Monthly Archives: June 2017

3 Medical Specialties That Need Trained Providers

Nationally, there is a practitioner shortage and healthcare needs are increasing.  Between 2014 and 2024, the need for physicians and surgeons is projected to rise 14%.  The need for physician assistants will grow 30%, and nurse practitioners will increase 31%.  Simultaneously, almost 40% of the American population (i.e. the Baby Boomer generation) is aging and increasing the demand on the current healthcare system.  Political uncertainty about the future of the Affordable Care Act and a future replacement are beginning to drive changes within the industry.

Empty Hospital

Demand for trained medical providers has always been high, and continues to increase.  While specific demands will vary by region, here are some medical specialties that need providers in nearly every community.

Primary Care (including family medicine, internal medicine, and pediatrics)
Today’s healthcare system increasingly relies on the primary care provider to coordinate a patient’s care.  These providers write referrals to specialty care, and help patients navigate a complex healthcare system.  While the primary care provider role is critically important, communities in every state do not have enough providers.

According to information from the Health Professional Shortage Areas website, over 8,000 more primary care providers are needed to resolve the healthcare shortage areas in states across the country.   Some states have a greater need for primary care providers while other (smaller states) have a diminished need.  Primary care providers routinely take the first place title for the most important and sought after provider type.

Today, the demand for psychiatrists is huge.  Some experts suggest that psychiatry is the second biggest provider need behind primary care.  Other sources state that it’s the third biggest need.  Regardless, the shortage of (and demand for) trained psychiatrists is significant.

Although distressing now, the psychiatrist shortage will become more severe over the next decade. One study quoted in Forbes revealed that 60% of psychiatrists engaged in active patient care are ages 55 or older.  With many of these providers nearing retirement, needs in this field is projected to increase substantially.

Hospitalists are medical doctors who care for patients who are currently hospitalized.  They are aware of the unique aspects of a hospitalized patient’s stay, and are often more available than doctors who have other areas of practice.

With increasing demands on the healthcare system, the need for trained medical providers spans all specialties.  Although each source ranks the most in-demand roles differently, primary care providers, psychiatrists, and hospitalists are routinely needed throughout the system.

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Practitioner Shortages and Demand: a Summary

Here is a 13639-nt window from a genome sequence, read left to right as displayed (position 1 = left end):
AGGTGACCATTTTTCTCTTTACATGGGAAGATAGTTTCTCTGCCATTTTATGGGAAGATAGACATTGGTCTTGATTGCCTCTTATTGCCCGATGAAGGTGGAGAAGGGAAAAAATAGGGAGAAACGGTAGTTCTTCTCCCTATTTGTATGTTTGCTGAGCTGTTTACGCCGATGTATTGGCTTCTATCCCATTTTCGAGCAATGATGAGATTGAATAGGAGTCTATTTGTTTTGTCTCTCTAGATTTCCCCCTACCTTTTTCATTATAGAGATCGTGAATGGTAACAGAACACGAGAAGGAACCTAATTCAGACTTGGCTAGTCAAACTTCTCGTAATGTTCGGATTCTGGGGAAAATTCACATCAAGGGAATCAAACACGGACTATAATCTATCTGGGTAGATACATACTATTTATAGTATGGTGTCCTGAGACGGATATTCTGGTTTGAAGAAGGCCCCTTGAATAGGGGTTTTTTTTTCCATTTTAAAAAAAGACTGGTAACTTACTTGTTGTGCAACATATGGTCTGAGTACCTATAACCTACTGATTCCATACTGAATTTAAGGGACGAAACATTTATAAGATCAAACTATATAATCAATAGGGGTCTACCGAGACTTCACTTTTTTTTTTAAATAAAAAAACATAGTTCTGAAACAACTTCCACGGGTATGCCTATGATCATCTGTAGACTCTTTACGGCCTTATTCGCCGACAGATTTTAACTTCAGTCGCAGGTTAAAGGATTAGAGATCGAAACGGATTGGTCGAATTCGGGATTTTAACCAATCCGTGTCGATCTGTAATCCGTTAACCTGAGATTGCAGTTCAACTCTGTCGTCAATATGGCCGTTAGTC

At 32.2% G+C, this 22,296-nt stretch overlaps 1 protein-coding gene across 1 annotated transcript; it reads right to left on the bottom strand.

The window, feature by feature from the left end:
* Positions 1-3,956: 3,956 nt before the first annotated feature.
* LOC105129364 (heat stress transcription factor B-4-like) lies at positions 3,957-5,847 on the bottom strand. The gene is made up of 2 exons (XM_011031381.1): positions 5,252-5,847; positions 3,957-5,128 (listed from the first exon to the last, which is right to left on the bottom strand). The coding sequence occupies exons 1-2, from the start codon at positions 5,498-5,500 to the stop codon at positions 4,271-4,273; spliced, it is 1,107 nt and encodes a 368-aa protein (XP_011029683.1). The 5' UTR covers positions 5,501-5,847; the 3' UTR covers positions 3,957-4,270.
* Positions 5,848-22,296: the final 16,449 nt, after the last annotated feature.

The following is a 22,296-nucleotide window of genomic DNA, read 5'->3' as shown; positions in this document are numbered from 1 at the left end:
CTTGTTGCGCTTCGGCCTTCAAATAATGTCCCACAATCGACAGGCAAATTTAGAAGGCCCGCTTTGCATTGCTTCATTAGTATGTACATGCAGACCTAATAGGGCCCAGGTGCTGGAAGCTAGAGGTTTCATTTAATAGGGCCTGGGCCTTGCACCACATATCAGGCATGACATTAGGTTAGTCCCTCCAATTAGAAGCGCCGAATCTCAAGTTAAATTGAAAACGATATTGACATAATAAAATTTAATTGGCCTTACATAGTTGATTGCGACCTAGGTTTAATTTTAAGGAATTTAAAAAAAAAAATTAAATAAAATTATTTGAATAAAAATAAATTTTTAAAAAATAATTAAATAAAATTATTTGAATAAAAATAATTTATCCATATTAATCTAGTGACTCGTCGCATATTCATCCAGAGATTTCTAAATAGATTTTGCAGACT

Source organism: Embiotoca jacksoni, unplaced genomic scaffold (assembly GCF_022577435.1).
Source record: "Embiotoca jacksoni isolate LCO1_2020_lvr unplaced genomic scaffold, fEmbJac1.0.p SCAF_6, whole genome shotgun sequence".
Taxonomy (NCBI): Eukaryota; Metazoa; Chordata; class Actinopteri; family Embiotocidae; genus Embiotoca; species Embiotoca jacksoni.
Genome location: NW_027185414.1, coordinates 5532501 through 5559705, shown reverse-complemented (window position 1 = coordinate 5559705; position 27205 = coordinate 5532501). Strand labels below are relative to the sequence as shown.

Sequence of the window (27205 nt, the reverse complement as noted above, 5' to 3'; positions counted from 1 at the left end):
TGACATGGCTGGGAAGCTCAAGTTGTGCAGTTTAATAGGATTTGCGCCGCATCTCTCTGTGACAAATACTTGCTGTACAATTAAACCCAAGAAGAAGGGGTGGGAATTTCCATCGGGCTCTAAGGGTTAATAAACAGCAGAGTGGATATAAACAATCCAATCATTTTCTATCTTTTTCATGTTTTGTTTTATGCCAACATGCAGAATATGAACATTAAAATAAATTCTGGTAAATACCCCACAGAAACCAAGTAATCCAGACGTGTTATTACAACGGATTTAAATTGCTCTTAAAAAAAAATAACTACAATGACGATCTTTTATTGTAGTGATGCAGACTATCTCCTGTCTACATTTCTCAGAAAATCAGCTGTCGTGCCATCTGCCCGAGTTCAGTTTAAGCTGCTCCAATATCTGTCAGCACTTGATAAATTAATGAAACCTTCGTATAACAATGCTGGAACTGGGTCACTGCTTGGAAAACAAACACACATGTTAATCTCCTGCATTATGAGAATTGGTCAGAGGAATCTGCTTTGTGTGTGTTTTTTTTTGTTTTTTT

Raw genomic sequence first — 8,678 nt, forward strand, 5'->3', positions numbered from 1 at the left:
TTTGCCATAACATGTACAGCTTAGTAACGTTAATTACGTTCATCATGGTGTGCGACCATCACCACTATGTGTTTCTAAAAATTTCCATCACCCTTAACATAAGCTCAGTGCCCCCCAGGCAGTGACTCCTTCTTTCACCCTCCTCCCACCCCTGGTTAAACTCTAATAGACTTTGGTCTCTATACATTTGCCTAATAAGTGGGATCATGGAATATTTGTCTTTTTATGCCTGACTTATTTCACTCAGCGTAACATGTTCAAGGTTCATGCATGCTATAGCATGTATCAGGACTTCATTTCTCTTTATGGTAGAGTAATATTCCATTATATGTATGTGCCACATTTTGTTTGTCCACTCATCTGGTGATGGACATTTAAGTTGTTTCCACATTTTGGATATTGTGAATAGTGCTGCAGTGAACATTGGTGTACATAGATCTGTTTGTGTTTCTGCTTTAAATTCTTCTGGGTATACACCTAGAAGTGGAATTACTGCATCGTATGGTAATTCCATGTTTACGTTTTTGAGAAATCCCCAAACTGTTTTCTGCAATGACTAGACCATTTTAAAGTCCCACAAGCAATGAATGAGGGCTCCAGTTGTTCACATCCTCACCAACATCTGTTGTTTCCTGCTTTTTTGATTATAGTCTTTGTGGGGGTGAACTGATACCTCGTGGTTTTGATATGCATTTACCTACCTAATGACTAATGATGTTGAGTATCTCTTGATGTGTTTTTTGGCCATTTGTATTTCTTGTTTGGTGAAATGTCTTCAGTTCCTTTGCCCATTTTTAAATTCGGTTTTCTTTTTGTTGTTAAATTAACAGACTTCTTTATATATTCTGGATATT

Today, some communities are already feeling the effects of the national shortage of trained medical providers. For example, in Josephine County, Oregon, there is only 1 doctor per 486 people. While most communities don’t have such dire numbers, many patients have to wait longer or travel further to get medical care. Regionally and nationally, communities and healthcare organizations are partnering together to take steps to ensure local access to care.

These six interesting facts begin to explain the complexities of provider shortages.

  • Fluctuating costs, technological advances, legislative changes, and an aging population all impact today’s healthcare system.Costs are frequently connected to advances in technology, insurance requirements, and legislative changes.As the Baby Boomer generation ages, the needs and demands placed on the healthcare system are systemically increasing.All of these factors have shaped today’s healthcare industry and impact the discussion of provider demands and shortages.
  • The Bureau of Labor Statistics projects that the need for physicians and surgeons will grow 14% percent between 2014 and 2024.
  • Between 2014 and 2024, the need for physician assistants will increase 30% and the need for nurse practitioners will grow 31%.
  • The United States Department of Health and Human Services tracks the provider shortage areas using the Health Professional Shortage Area (HPSA) database.This database tracks provider shortages in primary care, dental care, and mental health on a scale of 0-26.Lower scores indicate fewer shortages.Higher scores indicate increased shortages.
  • Some counties in Washington rank as high as 25 out of 26 on the HPSA scales.Most communities and states need more trained healthcare providers.
  • Primary care providers are routinely needed in every area of the country. Using HPSA data, the Kaiser Family Foundation identified primary care needs by state. Delaware had the fewest primary care HPSA areas with 9.California had the most with 607 primary care HPSA areas.Washington has 155 primary care HPSA areas.

Healthcare is rapidly changing and growing. Eventually, each community will need to address the issue of practitioner shortages. While there are national trends, each region will have a unique experience based on their individual factors. Understanding the shortages is an important first step to address provider demand and how organizations can recruit trained healthcare providers. Continue reading >